---

              [1] How else would you go on a rampage in schools or other buildings? Sure you could use a knife, sword, axe or whatever else you choose but ultimately your attack range is gonna be a lot less allowing a lot more people to escape unharmed and a lot easier for people to overpower you if they so dare.
              [2] I mean armed in the sense of being with a firearm. A quarter of robberies of commercial premises in the U.S. are committed with guns. Fatalities are three times as likely in robberies committed with guns than where other, or no, weapons are used.
              [3] In the U.S. in 2011, 67% of homicide victims were killed by a gun. There is little doubt that many of these victims would have been murdered if there no were no guns about since those who have the intention to do so and have planned it will do it without firearms. However having ready access to a gun for an enraged, unstable individual wanting to harm another because of a form of dispute is definitely going to have an impact on crimes which weren't planned.
              [4] Obviously murders, attempted murders, brutal assaults and the like will prevent them ever owning a firearm and the time frame can be varied depending on the severity of the crime.

            • by iserlohn (49556) on Tuesday June 10, 2014 @02:58AM (#47200751) Homepage

              First of all, the level of firearm ownership in an area does have an effect on the firearm homicide rate. It correlates -

              http://ajph.aphapublications.o... [aphapublications.org]

              Violent crime has gone down in most of the industrialized world over the past 3 decades, regardless of whether a country restricts firearms or not -

              http://rgambler.com/2013/11/03... [rgambler.com]
              http://jpo.wrlc.org/bitstream/... [wrlc.org]
              http://www.economist.com/news/... [economist.com]

              However, America's violent crime rate is much higher than most developed countries -

              http://www.rawstory.com/rs/201... [rawstory.com]
              http://en.wikipedia.org/wiki/C... [wikipedia.org]

              The growing consensus (in public policy circles at least) these days is that it is not gun ownership that is causing this violence, but the American gun culture -

              http://www.businessweek.com/ar... [businessweek.com]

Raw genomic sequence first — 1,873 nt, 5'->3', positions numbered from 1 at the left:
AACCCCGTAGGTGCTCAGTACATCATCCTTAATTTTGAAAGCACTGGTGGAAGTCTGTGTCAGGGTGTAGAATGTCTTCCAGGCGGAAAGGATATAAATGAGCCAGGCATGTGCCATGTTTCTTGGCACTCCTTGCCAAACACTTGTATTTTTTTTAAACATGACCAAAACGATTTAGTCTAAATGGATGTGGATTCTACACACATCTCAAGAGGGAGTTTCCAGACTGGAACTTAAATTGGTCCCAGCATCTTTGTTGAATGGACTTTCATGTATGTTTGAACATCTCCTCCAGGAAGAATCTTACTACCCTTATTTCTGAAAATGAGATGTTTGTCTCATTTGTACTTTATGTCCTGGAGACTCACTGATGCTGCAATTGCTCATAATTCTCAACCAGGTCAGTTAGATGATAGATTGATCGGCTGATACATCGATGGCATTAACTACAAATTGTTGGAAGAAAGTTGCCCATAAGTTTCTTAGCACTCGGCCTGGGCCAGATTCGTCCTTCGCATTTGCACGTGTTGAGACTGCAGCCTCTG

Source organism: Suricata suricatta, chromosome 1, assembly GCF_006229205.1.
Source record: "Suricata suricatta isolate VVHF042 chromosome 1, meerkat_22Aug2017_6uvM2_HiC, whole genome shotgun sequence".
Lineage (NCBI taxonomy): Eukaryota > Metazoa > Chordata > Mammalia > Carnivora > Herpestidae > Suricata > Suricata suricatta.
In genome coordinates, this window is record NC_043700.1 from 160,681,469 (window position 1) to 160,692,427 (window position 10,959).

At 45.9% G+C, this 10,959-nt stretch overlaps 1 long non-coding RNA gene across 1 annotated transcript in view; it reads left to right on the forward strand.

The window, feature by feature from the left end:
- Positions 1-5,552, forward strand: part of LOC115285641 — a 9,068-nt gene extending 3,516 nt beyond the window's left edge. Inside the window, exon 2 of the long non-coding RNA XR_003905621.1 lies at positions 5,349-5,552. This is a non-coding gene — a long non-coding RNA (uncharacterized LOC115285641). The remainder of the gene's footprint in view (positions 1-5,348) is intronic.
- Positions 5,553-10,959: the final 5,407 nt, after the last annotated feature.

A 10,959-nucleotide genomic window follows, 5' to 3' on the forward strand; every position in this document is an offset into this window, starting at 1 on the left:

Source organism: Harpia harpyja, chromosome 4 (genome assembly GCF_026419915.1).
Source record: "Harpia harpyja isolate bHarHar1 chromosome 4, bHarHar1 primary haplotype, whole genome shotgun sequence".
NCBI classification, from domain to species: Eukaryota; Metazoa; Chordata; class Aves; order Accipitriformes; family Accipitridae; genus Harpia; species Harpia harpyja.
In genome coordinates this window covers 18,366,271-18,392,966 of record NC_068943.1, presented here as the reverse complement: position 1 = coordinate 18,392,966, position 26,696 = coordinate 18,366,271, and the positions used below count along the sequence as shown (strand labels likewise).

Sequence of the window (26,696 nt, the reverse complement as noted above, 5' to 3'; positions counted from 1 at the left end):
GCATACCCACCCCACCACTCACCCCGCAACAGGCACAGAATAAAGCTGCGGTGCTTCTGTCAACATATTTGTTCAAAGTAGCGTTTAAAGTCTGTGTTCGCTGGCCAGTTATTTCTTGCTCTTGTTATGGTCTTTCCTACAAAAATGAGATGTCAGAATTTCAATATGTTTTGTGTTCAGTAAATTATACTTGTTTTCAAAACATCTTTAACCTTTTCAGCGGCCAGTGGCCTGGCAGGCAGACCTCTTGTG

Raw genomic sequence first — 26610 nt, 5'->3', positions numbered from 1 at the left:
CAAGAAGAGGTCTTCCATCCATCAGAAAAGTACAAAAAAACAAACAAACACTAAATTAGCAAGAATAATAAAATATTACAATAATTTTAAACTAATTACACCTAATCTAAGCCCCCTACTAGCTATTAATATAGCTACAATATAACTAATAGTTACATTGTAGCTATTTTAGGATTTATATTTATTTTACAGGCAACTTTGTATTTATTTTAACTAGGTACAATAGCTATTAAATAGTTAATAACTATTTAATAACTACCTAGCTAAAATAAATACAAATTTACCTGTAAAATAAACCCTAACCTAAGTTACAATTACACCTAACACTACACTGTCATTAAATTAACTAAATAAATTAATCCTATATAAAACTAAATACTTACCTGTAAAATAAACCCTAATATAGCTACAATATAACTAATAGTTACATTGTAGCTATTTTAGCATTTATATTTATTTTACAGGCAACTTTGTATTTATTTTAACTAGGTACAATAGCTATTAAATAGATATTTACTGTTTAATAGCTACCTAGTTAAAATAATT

http://world.time.com/2012/12/... [time.com]
              http://www.cbc.ca/news/world/t... [www.cbc.ca]

              The problem is that we keep looking at gun ownership rates The Swiss has high levels of gun ownership, but they also have a very strict culture of gun safety and training. Men are required to undergo military training and be in the reserves for 10 years, keeping their sealed army-issued firearm at home or in the Zeughaus, for use in case of invasion. Thus, they have lots of guns, but little gun crime.

              Now, the question is how do you measure gun culture? In America you have this issues with two main groups poisoning the culture - the gangs and the "don't tread on me" types. How can you design a study to measure the effect of this culture on gun crime?

          • by Anonymous Coward on Monday June 09, 2014 @09:44PM (#47199659)

            This is where the USA gets it WRONG.

            Its the attitude which is the problem, not the gun.

            In the USA it is acceptable to buy a gun with the intent to use it to kill someone (self defence, stand your ground, what ever you call it)
            and the large number of hand guns posed for this purpose makes the attitude clear, " It is OK to kill people"

            Other countries who have large numbers of guns dont have this attitude, in fact if authorities even think you want a gun for "self defence" you will be denied ownership and the use of a gun "for self defence" can see you charged with murder/man slaughter, because the idea of killing another human being is considered abhorrent .

            Hence in these countries gun crime is lower, murder rates are lower and mass murder is pretty much unheard of.

            The US population is paranoid, delusional, and frightened.
            Freedom is not expressed by ones ability of own a gun and be able to shoot someone (in defence or what ever),
            it is not needing one, knowing you are safe with your family, neighbours, fellow citizens.

            • by jedidiah (1196) on Monday June 09, 2014 @10:15PM (#47199835) Homepage

              There is nothing wrong with the attitude.

              There should be a place that a man and his family don't have to retreat from. This what makes you a man rather than a peasant. This is what makes you something other than property.

              The idea that you aren't allowed to defend your family is what is really abhorent here.

              • by AmiMoJo (196126) * <mojo@@@world3...net> on Tuesday June 10, 2014 @08:11AM (#47201739) Homepage

                Macho bullshit. The best way to protect your family is to be a pragmatist. If someone points a gun at you or your family it's best to just co-operate and wait for them to go away. Your stuff can be replaced, lives cannot be. The statistics are quite clear. In cases where two people are armed and pointing weapons at each other one usually ends up being shot, in cases where only one is armed both usually live.

                Most criminals don't want to murder innocent people. Aside from anything it draws a lot more heat from the cops than a simple robbery. By drawing your own weapon you turn a situation where they just want to get away quickly into one where they want to kill you first.

                Of course, the most pragmatic thing to do is live somewhere where most criminals are not armed, but the US is locked into an arms race now so I'm afraid you are screwed.

            • by Anonymous Coward on Monday June 09, 2014 @10:45PM (#47199993)

              Self defense is a human right (see Locke). Any government that tries to take that right away from you needs to be removed from power.

        • by s.petry (762400) on Monday June 09, 2014 @09:04PM (#47199449)